Using a React 16 Portal to do something cool

David Gilbertson
Nov 7, 2017 · 3 min read

React 16 is here, and one of the more interesting additions is ‘Portals’.

Portals let you render a bit of React-controlled DOM outside of the parent component. The React docs explain it nicely, using the example of a modal. It works well for tooltips, too (here’s one I made earlier).

But none of that is very interesting. Let’s do something weird…

Since all a portal does is take an element and append it to some other element, you aren’t limited to sticking it elsewhere in the current document. You can append it to the body in a different document, perhaps a document in an entirely different window.

Below I have a base page (on ze left) that has a counter and a crimson button, and a window (on the right) that’s part of the same React app, and also a forest (in the background).

The fact that the window on the right is the same React app is what you’re supposed to be excited about.

Image for post
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You can to take my word for it that the numbers go up in unison, or click

Everything you see in the picture above (except the trees) is in the one component below.

You’ve worked out by now that <MyWindowPortal> is a little bit special, and anything inside it is going to get rendered in a different window.

You are correct, and I am proud of you. Specifically, <MyWindowPortal> does two things:

  1. Opens a new browser window when it mounts
  2. Creates a ‘portal’ and appends props.children to the body of the new window

Isn’t that the coolest thing?

I’m so excited I have to go for a walk.

I saw a duck!

Below is the body of the component from above. The part that’s new in React 16 is ReactDOM.createPortal on line 11 — that’s where the magic happens.

I apologise for putting the lifecycle methods in a weird order

Does that make sense? The component doesn’t return something, it does something elsewhere.

Maybe another way to think about it is this: normally, a parent component says to a child component: “hey, render some DOM, then append the results to me”, and the child component does what it’s told. But in this case, the obstreperous child says “No! I’m gonna render stuff in a different window and write a blog post about it!”

Now, I know what you’re thinking.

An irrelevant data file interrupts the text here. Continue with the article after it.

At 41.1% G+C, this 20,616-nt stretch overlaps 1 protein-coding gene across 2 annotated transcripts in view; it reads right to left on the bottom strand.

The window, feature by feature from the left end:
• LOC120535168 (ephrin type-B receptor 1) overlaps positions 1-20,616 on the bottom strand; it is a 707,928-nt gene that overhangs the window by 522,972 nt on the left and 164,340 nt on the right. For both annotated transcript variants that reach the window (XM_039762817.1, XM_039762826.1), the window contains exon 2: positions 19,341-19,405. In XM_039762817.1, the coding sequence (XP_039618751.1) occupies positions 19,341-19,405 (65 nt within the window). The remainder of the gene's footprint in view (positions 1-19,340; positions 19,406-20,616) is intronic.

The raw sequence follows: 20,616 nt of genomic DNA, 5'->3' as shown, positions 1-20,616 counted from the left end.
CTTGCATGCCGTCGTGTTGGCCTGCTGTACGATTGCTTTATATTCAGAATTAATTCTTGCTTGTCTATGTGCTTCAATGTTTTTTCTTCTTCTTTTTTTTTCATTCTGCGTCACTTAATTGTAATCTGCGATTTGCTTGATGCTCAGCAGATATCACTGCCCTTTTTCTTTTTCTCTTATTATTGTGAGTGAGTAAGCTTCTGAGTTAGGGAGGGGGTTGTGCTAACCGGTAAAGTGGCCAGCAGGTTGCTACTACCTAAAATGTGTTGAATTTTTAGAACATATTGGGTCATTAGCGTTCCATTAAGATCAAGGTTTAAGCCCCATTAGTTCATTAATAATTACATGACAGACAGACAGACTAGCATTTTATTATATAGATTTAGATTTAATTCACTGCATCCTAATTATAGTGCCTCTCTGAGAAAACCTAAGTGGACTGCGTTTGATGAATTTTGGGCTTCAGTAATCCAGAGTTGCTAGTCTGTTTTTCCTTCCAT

You’re thirsty and you’re wondering if you should have some water. Yes, go have a drink.

The other thing you’re probably thinking is: what good is it being able to inject some DOM into a blank window if it’s unstyled? Maybe if it’s Craigslist or Wikipedia no one will notice, but your site is beautiful, you can’t have your little chat window pop out thing being all times-new-romany.

Well, good news, everybody!

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At first I hoped there would be an easy way to copy the styles into the new window. Then I remembered that my life is little more than a series of meaningless tasks to fill the minutes and hours, their only purpose to keep me distracted from the deep, howling emptiness inside.

So writing the function myself was fun!

Here it is:

All this styleSheet business is not stuff that I actually know about, so I look forward to being told the smart way to do this in the comments.

Now I can copy the styles across just after opening the new window, like so:

Here it all is in a codepen:

I don’t think it will work from within the Medium app on iOS/Android, so hit the codepen icon in the top right to open it in a browser.

I think this is the end of the blog post.

Bye, everybody!

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David Gilbertson

Written by

I like web stuff.

HackerNoon.com

Elijah McClain, George Floyd, Eric Garner, Breonna Taylor, Ahmaud Arbery, Michael Brown, Oscar Grant, Atatiana Jefferson, Tamir Rice, Bettie Jones, Botham Jean

David Gilbertson

Written by

I like web stuff.

HackerNoon.com

Elijah McClain, George Floyd, Eric Garner, Breonna Taylor, Ahmaud Arbery, Michael Brown, Oscar Grant, Atatiana Jefferson, Tamir Rice, Bettie Jones, Botham Jean

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